Mark Canning, Head of Business Development at Yorsipp Ltd, takes a look at the forthcoming “pension flexibilities”:
The forthcoming “pension flexibilities” available from April 2015 are to be welcomed – giving savers the freedom to draw benefits at a time and pace to suit whilst also offering greater succession planning opportunities.
However, clients will also have to be aware of some potential unintended consequences of the new freedoms available. In addition, we have to wonder whether these changes are the catalyst for a wider benefit revolution to come?
Life Assurance implications
One issue that should be borne in mind is that pension provision can also act as a form of life assurance cover. For many people, this will often provide a significant lump sum benefit to their dependants upon death. When capital is being accessed via pension savings, perhaps at a more significant rate than previously possible, the “lost” life assurance should be borne in mind and ideally alternative cover considered.
Of course, the client may find it’s no longer possible to insure this lost cover at an acceptable premium due to age, state of health and or occupational reasons.
In addition, it should be remembered that whilst held within the pension wrapper, such benefits would fall outside the clients estate, whereas once they have been drawn this may increase exposure to Inheritance Tax.
Ability to make additional contributions
From April 2015, care will also be required as to the “format” of benefit taken between flexi access drawdown (“FAD”) and uncrystallised funds pension lump sums (UFPLS).
Under the former, normally up to 25% of the fund designated can be drawn tax free. If no income is taken from the residual drawdown fund then the member will retain the current annual allowance – i.e. the ability to make contributions of £40,000 per annum.
If however they draw any income from the fund, then their ability to contribute will be reduced to £10,000 per annum under the new Money Purchase Annual Allowance (MPAA) rules.
The latter option will also be available from April 2015. This allows ad hoc payments of lump sum benefits without the need to draw associated income. Again 25% of the fund can generally be drawn tax free with the balance taxed at the member’s marginal tax rate.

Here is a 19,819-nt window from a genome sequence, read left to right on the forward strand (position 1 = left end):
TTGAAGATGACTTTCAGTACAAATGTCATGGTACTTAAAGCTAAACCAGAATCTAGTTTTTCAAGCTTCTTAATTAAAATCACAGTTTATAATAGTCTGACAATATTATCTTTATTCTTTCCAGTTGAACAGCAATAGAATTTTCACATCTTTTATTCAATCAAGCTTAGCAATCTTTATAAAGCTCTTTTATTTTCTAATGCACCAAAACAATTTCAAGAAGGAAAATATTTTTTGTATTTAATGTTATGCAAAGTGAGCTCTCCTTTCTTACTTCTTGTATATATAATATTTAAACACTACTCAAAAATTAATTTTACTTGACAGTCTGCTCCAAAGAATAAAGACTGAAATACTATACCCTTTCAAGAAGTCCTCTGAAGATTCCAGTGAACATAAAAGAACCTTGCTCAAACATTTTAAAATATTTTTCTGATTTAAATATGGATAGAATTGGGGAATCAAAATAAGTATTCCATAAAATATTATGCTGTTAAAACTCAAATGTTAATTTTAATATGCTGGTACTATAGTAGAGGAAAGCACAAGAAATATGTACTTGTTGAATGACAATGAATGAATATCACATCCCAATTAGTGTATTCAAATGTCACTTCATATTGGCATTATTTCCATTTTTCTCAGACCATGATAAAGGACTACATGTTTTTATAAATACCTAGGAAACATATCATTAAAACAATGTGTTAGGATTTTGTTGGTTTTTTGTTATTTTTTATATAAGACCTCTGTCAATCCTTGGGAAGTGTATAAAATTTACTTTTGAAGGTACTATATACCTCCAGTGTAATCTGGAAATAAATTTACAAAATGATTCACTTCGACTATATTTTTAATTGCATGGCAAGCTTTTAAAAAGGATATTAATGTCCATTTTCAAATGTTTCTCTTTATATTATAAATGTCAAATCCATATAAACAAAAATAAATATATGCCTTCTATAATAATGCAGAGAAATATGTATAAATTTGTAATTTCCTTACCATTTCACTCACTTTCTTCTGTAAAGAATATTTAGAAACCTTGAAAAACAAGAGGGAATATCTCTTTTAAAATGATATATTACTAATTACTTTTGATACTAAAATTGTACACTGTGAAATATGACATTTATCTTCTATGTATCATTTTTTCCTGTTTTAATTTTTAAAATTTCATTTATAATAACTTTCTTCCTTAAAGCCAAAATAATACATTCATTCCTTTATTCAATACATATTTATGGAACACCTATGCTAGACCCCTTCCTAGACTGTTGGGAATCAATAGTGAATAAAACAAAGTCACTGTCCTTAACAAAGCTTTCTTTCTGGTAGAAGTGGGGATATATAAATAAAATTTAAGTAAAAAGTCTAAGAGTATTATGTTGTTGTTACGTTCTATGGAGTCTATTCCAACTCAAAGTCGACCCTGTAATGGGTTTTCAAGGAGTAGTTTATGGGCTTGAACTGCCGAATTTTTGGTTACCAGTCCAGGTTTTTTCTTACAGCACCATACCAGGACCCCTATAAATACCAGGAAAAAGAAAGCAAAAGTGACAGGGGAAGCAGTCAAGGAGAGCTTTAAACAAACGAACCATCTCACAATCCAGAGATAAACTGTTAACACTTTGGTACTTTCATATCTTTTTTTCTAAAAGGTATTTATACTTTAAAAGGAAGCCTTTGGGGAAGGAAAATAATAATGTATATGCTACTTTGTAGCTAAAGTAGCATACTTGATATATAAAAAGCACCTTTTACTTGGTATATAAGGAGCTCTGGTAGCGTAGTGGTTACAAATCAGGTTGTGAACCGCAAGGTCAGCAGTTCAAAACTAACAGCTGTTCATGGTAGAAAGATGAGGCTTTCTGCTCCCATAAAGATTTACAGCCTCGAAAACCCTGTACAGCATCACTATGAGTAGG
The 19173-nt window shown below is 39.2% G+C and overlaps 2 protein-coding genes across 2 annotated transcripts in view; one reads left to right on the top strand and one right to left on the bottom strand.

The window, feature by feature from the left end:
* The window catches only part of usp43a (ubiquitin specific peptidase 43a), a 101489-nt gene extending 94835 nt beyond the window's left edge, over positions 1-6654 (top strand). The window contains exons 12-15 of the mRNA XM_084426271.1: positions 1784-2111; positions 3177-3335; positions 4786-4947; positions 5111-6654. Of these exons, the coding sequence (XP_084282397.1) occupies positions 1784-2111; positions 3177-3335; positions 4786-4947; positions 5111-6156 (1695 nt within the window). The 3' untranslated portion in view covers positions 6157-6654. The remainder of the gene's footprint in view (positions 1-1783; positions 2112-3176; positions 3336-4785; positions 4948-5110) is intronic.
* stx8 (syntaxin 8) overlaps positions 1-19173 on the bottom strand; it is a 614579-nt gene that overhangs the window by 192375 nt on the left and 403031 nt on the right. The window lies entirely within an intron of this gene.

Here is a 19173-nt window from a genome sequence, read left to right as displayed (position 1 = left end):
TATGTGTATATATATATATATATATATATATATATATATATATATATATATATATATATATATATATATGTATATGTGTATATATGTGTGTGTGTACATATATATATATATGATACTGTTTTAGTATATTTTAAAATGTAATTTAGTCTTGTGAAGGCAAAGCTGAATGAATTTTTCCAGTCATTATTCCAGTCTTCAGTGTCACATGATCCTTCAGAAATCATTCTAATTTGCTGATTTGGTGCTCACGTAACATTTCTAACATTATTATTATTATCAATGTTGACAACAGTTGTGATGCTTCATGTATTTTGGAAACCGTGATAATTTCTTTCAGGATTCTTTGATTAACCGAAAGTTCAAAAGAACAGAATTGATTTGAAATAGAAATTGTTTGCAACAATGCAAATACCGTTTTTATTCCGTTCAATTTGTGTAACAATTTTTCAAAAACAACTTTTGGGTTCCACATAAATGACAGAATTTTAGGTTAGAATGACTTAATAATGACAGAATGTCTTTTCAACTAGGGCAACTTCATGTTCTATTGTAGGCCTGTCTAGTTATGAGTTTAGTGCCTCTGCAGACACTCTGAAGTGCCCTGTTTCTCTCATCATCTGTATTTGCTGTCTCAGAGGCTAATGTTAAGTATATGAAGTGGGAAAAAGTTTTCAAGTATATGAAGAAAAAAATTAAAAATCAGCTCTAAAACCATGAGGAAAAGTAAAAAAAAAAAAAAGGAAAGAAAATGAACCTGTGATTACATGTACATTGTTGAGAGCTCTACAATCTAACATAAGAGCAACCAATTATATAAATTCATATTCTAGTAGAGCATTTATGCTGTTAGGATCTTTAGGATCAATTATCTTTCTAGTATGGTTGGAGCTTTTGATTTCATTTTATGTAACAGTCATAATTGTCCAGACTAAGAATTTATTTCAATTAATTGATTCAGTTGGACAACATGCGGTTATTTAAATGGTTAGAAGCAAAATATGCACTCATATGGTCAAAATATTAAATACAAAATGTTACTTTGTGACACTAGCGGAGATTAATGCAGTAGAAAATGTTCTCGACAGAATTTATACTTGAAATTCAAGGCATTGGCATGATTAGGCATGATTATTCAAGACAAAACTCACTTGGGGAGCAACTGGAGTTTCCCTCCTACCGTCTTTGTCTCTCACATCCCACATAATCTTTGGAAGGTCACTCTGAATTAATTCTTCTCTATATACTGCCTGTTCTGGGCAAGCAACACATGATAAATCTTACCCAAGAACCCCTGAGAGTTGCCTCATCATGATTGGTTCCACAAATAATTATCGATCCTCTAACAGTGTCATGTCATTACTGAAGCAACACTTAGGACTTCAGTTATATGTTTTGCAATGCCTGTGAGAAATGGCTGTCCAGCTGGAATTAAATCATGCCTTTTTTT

However all benefits drawn via UFPLS, will trigger the MPAA – and hence restrict contributions to £10,000 with any excess above this being subject to an annual allowance charge of 40% on any excess contribution made.
Wider benefit innovation….drawdown funded long term care?
At present, “immediate needs annuities” are not liable to income tax where the payment is made directly to the care provider for the life of the individual.
We would strongly welcome the ability for non-annuity pension income which is used to fund long term care provision to benefit from tax privileged treatment – and with the number of 80 year olds in the UK set to double to 6 million over the next 20 years, we believe this would be well received.
Mark has 25 years’ experience in financial services and his roles have included proposition design, technical consultancy, provider/investment research & trusteeship. Mark has a wealth of experience in the self-administered, workplace/individual pensions & “at retirement markets”. Over the years he has overseen some of the largest changes the industry has witnessed e.g. Pensions Simplification (Fidelity), Retail Distribution Review (Scottish Widows) and Auto Enrolment (Aegon). He also acted as Pensioneer Trustee both in a private capacity and for Scottish Mutual/Abbey – during which time he was responsible for c1,000 SSAS schemes. Mark has been involved with various technical and industry committees during his career. He is currently a member of both the full & technical Association of Member Directed Pension Schemes (AMPS) Committees and was previously part of the ABI Committee on RDR.